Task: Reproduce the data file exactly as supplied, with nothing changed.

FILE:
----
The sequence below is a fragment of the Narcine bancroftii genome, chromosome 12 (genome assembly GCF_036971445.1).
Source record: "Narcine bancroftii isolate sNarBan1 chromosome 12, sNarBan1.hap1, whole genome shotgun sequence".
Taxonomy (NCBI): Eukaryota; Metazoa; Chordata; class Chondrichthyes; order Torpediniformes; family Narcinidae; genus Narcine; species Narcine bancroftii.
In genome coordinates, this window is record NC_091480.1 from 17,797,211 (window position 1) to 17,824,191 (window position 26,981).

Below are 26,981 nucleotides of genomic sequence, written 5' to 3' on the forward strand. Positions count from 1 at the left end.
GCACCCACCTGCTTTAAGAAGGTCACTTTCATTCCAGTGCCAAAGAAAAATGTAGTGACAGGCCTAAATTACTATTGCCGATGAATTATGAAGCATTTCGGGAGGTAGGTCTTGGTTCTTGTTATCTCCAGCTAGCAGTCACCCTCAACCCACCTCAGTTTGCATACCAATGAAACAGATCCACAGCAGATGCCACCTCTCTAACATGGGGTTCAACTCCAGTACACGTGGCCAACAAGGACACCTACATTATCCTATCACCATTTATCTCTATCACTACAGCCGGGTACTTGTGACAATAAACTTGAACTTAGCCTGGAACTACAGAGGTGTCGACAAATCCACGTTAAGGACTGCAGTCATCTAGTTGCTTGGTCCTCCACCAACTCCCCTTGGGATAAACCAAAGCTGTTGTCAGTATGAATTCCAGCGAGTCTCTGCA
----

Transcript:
The sequence below is a fragment of the Narcine bancroftii genome, chromosome 12 (genome assembly GCF_036971445.1).
Source record: "Narcine bancroftii isolate sNarBan1 chromosome 12, sNarBan1.hap1, whole genome shotgun sequence".
Taxonomy (NCBI): Eukaryota; Metazoa; Chordata; class Chondrichthyes; order Torpediniformes; family Narcinidae; genus Narcine; species Narcine bancroftii.
In genome coordinates, this window is record NC_091480.1 from 17,797,211 (window position 1) to 17,824,191 (window position 26,981).

Below are 26,981 nucleotides of genomic sequence, written 5' to 3' on the forward strand. Positions count from 1 at the left end.
GCACCCACCTGCTTTAAGAAGGTCACTTTCATTCCAGTGCCAAAGAAAAATGTAGTGACAGGCCTAAATTACTATTGCCGATGAATTATGAAGCATTTCGGGAGGTAGGTCTTGGTTCTTGTTATCTCCAGCTAGCAGTCACCCTCAACCCACCTCAGTTTGCATACCAATGAAACAGATCCACAGCAGATGCCACCTCTCTAACATGGGGTTCAACTCCAGTACACGTGGCCAACAAGGACACCTACATTATCCTATCACCATTTATCTCTATCACTACAGCCGGGTACTTGTGACAATAAACTTGAACTTAGCCTGGAACTACAGAGGTGTCGACAAATCCACGTTAAGGACTGCAGTCATCTAGTTGCTTGGTCCTCCACCAACTCCCCTTGGGATAAACCAAAGCTGTTGTCAGTATGAATTCCAGCGAGTCTCTGCA